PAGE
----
The Weekly Dirt: It’s go time for Live Local projects

Developers have been analyzing legislation’s FAR, property tax and parking incentives

Weekly Dirt: It’s Go Time for Live Local Act Projects
Gov. Ron DeSantis (Illustration by The Real Deal with Getty)

Gov. Ron DeSantis signed long-awaited amendments to the Live Local Act into law last week, a relief for developers banking on the changes. 

Senate Bill 328 generally boosts and clarifies developer incentives under the workforce housing law that the Florida Legislature passed in 2023. It took more than two months for the latest bill to make it to DeSantis’ desk in early May. 

In the meantime, developers and their land use lawyers have been hard at work analyzing their sites and project finances to see how and if they can use Live Local in their projects. The laws create tax and zoning incentives for developers if they set aside a portion or all of their projects for residents making up to 120 percent of the area median income for a period of at least 30 years.  

Hundreds, if not thousands of workforce housing units could be built, alleviating the need for housing for the “missing middle.” 

Developer Asi Cymbal told me that Live Local could save him nearly $1 million in property taxes a year, allowing his firm to subsidize the rent at a newly completed 341-unit garden-style apartment complex in Miami Gardens. His firm began building the project before the law, but was able to turn it into a Live Local development midway through. Cymbal said he and his team are examining all of their existing developments to see if they can use Live Local. 

The amendments passed last week do a few things, including clarifying that developers can build up to 150 percent of the highest currently allowed floor area ratio in that local municipality. The latest law also eliminates parking requirements for projects if they’re within a transit-oriented development. That alone is a big deal — parking is super expensive to build. 

One storyline we’ll be following is how the latest bill makes it easier for developers to pursue their projects within cities that have tried to impose restrictions on Live Local developments, i.e. Bal Harbour, Doral, Miami Beach and other cities. 

What we’re thinking about: The condo association at downtown Miami’s Epic Hotel & Residences sued billionaire Amancio Ortega’s firm, alleging it and a separate master association illegally control common areas and approved illegal assessments at the property. Are condo-hotel developments prone to these disputes? Do you have a similar story? Send me a note at


Sign Up for the undefined Newsletter

Residential: Spec home developer Todd Michael Glaser and his partners, Jim Randall, Scott Robins and Jonathan Fryd, sold their 28,618-square-foot mansion at 10 Tarpon Isle for $152 million to an undisclosed buyer. It was once asking $218 million.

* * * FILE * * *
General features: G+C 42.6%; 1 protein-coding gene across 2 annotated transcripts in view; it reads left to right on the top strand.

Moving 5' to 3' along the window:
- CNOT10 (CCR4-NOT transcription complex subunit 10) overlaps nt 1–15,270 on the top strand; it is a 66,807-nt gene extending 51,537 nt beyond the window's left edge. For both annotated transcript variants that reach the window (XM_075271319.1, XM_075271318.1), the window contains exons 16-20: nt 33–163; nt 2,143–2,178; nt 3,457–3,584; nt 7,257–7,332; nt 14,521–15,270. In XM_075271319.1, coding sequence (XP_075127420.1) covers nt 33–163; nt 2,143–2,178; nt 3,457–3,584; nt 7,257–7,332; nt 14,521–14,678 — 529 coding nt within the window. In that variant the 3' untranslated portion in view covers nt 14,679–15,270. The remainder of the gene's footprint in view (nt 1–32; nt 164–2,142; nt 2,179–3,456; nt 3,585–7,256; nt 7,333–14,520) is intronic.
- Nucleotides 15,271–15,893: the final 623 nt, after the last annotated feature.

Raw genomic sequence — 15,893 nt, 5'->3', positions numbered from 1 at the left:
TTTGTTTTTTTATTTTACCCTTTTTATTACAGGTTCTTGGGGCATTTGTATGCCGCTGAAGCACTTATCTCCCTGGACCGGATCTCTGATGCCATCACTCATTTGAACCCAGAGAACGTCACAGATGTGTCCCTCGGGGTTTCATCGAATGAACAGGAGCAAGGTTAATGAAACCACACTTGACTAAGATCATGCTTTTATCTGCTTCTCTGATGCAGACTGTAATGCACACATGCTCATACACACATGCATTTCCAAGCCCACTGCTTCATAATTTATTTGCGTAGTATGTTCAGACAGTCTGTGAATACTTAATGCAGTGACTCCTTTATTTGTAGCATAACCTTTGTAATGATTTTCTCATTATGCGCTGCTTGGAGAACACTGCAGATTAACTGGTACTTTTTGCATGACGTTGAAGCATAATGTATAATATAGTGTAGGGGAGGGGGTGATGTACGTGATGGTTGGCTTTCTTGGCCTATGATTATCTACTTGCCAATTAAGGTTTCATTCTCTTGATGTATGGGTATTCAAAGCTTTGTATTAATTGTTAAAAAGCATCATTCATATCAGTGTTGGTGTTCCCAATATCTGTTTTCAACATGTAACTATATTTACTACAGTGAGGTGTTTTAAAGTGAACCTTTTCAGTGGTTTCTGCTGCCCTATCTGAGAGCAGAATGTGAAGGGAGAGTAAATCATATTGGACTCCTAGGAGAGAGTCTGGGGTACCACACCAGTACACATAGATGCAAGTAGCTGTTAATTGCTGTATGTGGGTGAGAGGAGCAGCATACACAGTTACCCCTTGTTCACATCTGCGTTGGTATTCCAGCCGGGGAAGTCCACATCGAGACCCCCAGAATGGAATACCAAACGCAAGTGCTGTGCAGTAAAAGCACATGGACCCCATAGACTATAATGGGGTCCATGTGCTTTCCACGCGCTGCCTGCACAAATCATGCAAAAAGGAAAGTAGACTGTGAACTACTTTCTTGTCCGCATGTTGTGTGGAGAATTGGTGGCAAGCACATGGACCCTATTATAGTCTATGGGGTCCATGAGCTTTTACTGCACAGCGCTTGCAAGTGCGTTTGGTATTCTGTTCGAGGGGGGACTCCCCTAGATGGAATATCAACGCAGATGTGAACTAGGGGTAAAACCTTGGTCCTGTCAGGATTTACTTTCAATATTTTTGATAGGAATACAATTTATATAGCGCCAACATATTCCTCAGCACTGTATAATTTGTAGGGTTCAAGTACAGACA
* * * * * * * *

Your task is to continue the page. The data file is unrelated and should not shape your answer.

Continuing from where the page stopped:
Commercial: U.S. Sugar Corp. paid $27.2 million for a 1,346-acre agricultural tract in west Palm Beach County. Costa Rica-based sugar and honey producer Azucarera El Palmar sold the tract, which is east of Brown’s Farm Road and north of Dairy Road. 


The three-story oceanfront penthouse at Turnberry Ocean Club returned to the market for nearly $29 million. Jeffrey Soffer’s Fontainebleau Development owns the 10,750-square-foot, six-bedroom, nine-and-a-half-bathroom unit at 18501 Collins Avenue. Oren Alexander of Official is the listing agent. It includes a private rooftop with a pool and kitchen; a cabana, gym and staff quarters. 

Weekly Dirt: It’s Go Time for Live Local Act Projects
Artist’s Conceptual Rendering. Courtesy of Turnberry Ocean Club Residences.

A thing we’ve learned 

Environmental triggers like climate change could be contributing to the increasing frequency and intensity of migraines, which affect roughly 39 million adults in the U.S.

Elsewhere in Florida 

  • A drunk driver sideswiped a bus carrying 53 farm workers on their way to a watermelon field in Central Florida, killing eight people and injuring dozens of others, according to the Associated Press
  • Developer Russell Galbut spoke in opposition to a road-raising and stormwater project along First Street in Miami Beach at a city commission meeting on Wednesday, the Miami Herald reports. Galbut, who lives on First Street and owns the building that is home to Papi Steak, said he was against the disruption the project would create. 
  • An alligator that deputies called an “absolute dinosaur” was captured from a path leading to a Pinellas County school, Local 10 reports. It took four people to load the 12-foot-long gator onto a pickup truck. The gator was later released in a safer spot.